Some of you may remember me ranting about how much I enjoyed Lynn Flewelling‘s Nightrunner books. Now, I’m happy to announce that I rather randomly got my first author interview to post here! Thanks go to Lynn Flewelling for being awesome about replying to blog comments from random strangers like me and volunteering to be interviewed 😀
1.) For those not familiar with you and your books, what can you tell us about Lynn Flewelling the author?
Lynn: I’ve written two series: The Tamír Trilogy, and the on going Nightrunner Series. They are set in a mythical, pseudo medieval/Byzantine world, and centered around the Three Lands and the surrounding territories. My characters travel a lot.
I’m from Maine originally, have lived all over the country, and am currently in Redlands, California, which I love! Bits and pieces of my life are scattered through the books,
2.) Both your Nightrunner series and the Tamír triad are among the 100 most-sold fantasy books on amazon.com. Congratulations! Without spoilers, what can you tell potential readers about those two trilogies?
Lynn: The Nightrunner books are an on going, open ended series, which I modeled somewhat after Sherlock Holmes. The main character, a young exiled nobleman named Seregil, is part thief, part con man, a talented spy, a scholar, at times a wastrel, and a deadly swordsman. On the down side, he suffers from a dark past and a nasty allergy to magic. His partner Alec, who begins as his apprentice, is a young hunter from the hinterlands, who Seregil meets in a north country dungeon. The books are all related, as I am writing the ongoing story of their lives. They work for wizards and queens, get into a great deal of trouble, and eventually fall in love with each other. They are adventure stories, but also have an undercurrent of questions about loyalty, morality, and love. I try to never let “issues” take over the story. It’s just part of the natural flow and character development.
The Tamír Triad grew out of a minor historical reference in the Nightrunner books to a queen who had been raised as a boy for the first part of her life to save her from a usurping uncle. You have young princes, scheming wizards, a half mad king, a ghost, and more issues of loyalty, whether ends justify means, gender and sexuality. The story line takes place in the same geography as the Nightrunner books, but five centuries earlier. It doesn’t matter which you read first.
3.) What was the spark that generated the idea of writing the Nightrunner series and later on your Tamír triad?
Lynn:The Nightrunner books came out of my frustration back in the 70’s, with how women and queer characters were portrayed as weak, bitchy, evil or victims. I was sick of the big square jawed swordsmen running everything and decided to create a hero who didn’t fit the mold. Hence Seregil, who is slight, devious, queer, and more likely to trick his way out of a tight situation, or kill without mercy.
As I said above, the Tamír books were a natural outgrowth of the other series. It was great fun to go back in the history set up in the NR books, and show what really happened. I also worked with questions of sexual identity and what it means to be male or female in that world.
4.) Which of your characters did you find the most unpredictable to write about, because they suddenly took on a life of their own?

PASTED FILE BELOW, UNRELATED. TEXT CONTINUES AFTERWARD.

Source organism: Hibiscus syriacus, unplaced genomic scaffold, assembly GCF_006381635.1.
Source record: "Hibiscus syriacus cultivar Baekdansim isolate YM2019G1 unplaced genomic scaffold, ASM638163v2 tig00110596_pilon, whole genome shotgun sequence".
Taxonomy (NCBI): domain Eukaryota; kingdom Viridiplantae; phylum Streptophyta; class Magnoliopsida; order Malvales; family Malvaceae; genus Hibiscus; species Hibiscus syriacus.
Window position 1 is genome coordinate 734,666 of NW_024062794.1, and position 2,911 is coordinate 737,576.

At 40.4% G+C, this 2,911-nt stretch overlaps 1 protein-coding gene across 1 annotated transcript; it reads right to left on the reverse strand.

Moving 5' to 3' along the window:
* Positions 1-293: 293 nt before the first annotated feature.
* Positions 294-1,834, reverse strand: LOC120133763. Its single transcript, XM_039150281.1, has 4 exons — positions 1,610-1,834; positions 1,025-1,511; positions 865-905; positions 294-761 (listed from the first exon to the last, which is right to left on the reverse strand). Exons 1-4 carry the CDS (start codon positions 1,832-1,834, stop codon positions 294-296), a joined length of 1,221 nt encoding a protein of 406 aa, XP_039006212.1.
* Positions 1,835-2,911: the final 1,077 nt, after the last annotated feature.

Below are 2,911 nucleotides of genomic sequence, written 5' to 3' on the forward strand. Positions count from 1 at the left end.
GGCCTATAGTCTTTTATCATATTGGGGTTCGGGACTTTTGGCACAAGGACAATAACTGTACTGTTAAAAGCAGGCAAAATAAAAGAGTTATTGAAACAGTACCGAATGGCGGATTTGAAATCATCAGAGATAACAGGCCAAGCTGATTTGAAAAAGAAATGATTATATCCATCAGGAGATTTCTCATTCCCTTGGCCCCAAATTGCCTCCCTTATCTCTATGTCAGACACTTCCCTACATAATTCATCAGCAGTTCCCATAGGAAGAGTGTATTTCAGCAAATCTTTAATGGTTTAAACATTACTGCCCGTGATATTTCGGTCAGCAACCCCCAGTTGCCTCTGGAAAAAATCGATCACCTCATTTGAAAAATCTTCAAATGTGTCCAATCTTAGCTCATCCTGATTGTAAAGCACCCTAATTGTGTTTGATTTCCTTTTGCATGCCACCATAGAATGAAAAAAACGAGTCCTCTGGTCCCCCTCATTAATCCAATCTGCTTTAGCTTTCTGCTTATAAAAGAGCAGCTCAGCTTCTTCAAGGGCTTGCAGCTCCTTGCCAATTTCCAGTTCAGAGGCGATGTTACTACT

Lynn: That would be Alec, in the Nightrunner books. He started out as a flat, fuzzy concept, a Watson to Seregil’s Holmes, but once he took form he became fascinating, in part because we get to see him grow up over the course of the first three books, and more son in the new, fourth book of the series, SHADOWS RETURN (Bantam Spectra, June 24 2008 )
5.) What intrigues many of your readers is your take on gender and sexuality in both your Nightrunner and Tamír series. Were there any perceived conventions of the fantasy genre which you wanted to twist or break when you started to write both series?
Lynn: Absolutely. I wanted to portray a world where diversity was common, women could be whatever they wanted to be, from whores to mothers to soldiers, and with a divinely ordained matriarchy. That all creates a different society than your basic medieval template.
I wanted to redefine the idea of what a hero is, or a villain, for that matter. My bad guys aren’t trying to be bad, they are just pursuing their own ideas, just as the heros are.
6.) How long did it take from the first draft of Luck In The Shadows to the published novel? Which experiences did you make as an author of a fantasy series featuring ‘queer’ characters?
Lynn: It took ten years to complete an initial manuscript, which ended up being the first two books of the Nightrunner series.
Actually having queer content in the books has been a plus. My publisher had not problem with it, and it has certainly widened my readership. I get mail from straight people saying I changed their view of homosexuality for the better, and from gay and lesbian readers who are grateful to find characters they can more closely identify with.
7.) In the preface to “Traitor’s Moon”, you point out that the Nightrunner series is NOT a trilogy. Now the fourth novel in the series will be released on June 24th. What’s next and how many more of the Nightrunner books can we expect?
Lynn: Right now I’m writing a fifth Nightrunner book, THE WHITE ROAD, which should be out next summer.
8.) Anything else you wish to share?
Lynn: I’m biased of course, but I think I have the best fan base in the world. They hang out on my Live Journal and can always find out a detail I need far faster than I could, so they double as research staff. They send me chocolate and fan art. They share their enthusiasm, and that all buoys me along to create more stories. They find the silly mundane details of my life that I impart on the LJ strangely interesting, and laugh at my jokes. Anyone can join in. See: otterdance.livejournal.com
Thank you so much for your time, Lynn 🙂